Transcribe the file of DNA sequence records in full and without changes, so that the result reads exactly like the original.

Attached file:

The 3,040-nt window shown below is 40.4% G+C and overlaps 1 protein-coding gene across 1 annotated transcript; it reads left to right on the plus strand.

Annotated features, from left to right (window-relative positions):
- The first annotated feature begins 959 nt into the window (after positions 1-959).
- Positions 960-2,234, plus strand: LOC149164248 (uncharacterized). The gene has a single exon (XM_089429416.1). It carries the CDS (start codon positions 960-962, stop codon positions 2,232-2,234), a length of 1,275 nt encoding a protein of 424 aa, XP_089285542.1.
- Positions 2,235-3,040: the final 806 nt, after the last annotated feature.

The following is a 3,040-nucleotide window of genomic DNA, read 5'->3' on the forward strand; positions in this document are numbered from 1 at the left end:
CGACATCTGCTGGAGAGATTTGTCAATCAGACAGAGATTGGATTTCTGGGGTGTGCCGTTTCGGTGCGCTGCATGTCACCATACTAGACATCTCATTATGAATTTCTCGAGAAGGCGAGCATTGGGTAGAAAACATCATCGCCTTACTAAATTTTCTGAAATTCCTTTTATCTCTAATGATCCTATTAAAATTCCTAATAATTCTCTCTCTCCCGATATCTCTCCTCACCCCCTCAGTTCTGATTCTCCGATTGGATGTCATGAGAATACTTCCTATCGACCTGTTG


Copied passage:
The 3,040-nt window shown below is 40.4% G+C and overlaps 1 protein-coding gene across 1 annotated transcript; it reads left to right on the plus strand.

Annotated features, from left to right (window-relative positions):
- The first annotated feature begins 959 nt into the window (after positions 1-959).
- Positions 960-2,234, plus strand: LOC149164248 (uncharacterized). The gene has a single exon (XM_089429416.1). It carries the CDS (start codon positions 960-962, stop codon positions 2,232-2,234), a length of 1,275 nt encoding a protein of 424 aa, XP_089285542.1.
- Positions 2,235-3,040: the final 806 nt, after the last annotated feature.

The following is a 3,040-nucleotide window of genomic DNA, read 5'->3' on the forward strand; positions in this document are numbered from 1 at the left end:
CGACATCTGCTGGAGAGATTTGTCAATCAGACAGAGATTGGATTTCTGGGGTGTGCCGTTTCGGTGCGCTGCATGTCACCATACTAGACATCTCATTATGAATTTCTCGAGAAGGCGAGCATTGGGTAGAAAACATCATCGCCTTACTAAATTTTCTGAAATTCCTTTTATCTCTAATGATCCTATTAAAATTCCTAATAATTCTCTCTCTCCCGATATCTCTCCTCACCCCCTCAGTTCTGATTCTCCGATTGGATGTCATGAGAATACTTCCTATCGACCTGTTG